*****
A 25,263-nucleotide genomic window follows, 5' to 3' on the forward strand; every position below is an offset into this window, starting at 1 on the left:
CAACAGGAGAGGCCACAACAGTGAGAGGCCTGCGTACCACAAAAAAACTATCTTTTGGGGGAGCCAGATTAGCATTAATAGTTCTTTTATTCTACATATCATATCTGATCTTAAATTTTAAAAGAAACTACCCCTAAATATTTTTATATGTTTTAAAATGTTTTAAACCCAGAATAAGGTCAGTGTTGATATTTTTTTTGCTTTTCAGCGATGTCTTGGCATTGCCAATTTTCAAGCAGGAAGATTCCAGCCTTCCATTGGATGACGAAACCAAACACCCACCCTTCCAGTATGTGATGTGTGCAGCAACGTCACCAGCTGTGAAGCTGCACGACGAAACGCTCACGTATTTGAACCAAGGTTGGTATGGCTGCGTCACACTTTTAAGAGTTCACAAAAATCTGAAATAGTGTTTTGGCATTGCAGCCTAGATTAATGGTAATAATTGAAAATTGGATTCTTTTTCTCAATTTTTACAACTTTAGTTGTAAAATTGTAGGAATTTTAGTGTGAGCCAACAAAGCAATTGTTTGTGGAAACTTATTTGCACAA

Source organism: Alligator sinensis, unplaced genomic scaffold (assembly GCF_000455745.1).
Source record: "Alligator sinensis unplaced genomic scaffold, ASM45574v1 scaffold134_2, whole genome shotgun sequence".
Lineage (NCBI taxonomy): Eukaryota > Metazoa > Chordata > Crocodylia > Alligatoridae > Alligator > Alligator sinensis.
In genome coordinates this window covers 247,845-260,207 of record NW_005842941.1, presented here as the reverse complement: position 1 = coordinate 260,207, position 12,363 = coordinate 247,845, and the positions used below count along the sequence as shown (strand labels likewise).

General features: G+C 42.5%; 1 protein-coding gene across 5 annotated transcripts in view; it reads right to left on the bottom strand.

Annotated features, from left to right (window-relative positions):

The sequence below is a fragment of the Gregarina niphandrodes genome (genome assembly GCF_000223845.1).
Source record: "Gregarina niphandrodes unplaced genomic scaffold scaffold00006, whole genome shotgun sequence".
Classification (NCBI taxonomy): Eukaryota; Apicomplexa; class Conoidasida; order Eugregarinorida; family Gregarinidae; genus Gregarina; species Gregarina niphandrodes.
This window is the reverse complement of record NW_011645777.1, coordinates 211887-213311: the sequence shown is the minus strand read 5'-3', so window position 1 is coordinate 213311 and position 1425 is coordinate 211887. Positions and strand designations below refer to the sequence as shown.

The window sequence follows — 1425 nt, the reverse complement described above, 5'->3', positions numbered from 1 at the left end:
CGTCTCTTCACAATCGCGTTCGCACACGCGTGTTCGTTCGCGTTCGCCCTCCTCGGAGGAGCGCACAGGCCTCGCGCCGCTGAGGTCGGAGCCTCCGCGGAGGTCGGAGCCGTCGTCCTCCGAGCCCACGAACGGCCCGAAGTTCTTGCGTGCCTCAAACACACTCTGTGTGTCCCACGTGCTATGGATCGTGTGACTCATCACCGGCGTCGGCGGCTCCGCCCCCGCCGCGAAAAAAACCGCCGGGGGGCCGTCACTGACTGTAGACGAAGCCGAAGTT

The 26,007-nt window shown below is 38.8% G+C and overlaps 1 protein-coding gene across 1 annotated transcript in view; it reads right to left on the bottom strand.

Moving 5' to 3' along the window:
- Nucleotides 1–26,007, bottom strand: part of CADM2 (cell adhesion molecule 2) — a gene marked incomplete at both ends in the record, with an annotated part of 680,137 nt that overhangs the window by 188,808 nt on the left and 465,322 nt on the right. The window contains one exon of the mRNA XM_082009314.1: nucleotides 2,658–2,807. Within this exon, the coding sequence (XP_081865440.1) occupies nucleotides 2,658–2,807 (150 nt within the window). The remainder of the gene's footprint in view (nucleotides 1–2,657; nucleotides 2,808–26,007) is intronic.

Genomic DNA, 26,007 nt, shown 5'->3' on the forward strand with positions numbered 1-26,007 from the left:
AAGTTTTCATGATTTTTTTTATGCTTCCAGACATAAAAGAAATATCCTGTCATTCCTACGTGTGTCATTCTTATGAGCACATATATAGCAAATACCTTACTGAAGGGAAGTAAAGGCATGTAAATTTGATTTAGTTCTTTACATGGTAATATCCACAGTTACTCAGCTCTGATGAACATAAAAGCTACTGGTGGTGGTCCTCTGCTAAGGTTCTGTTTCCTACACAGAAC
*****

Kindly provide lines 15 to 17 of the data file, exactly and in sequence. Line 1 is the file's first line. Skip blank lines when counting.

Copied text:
The 26,007-nt window shown below is 38.8% G+C and overlaps 1 protein-coding gene across 1 annotated transcript in view; it reads right to left on the bottom strand.

Moving 5' to 3' along the window:
- Nucleotides 1–26,007, bottom strand: part of CADM2 (cell adhesion molecule 2) — a gene marked incomplete at both ends in the record, with an annotated part of 680,137 nt that overhangs the window by 188,808 nt on the left and 465,322 nt on the right. The window contains one exon of the mRNA XM_082009314.1: nucleotides 2,658–2,807. Within this exon, the coding sequence (XP_081865440.1) occupies nucleotides 2,658–2,807 (150 nt within the window). The remainder of the gene's footprint in view (nucleotides 1–2,657; nucleotides 2,808–26,007) is intronic.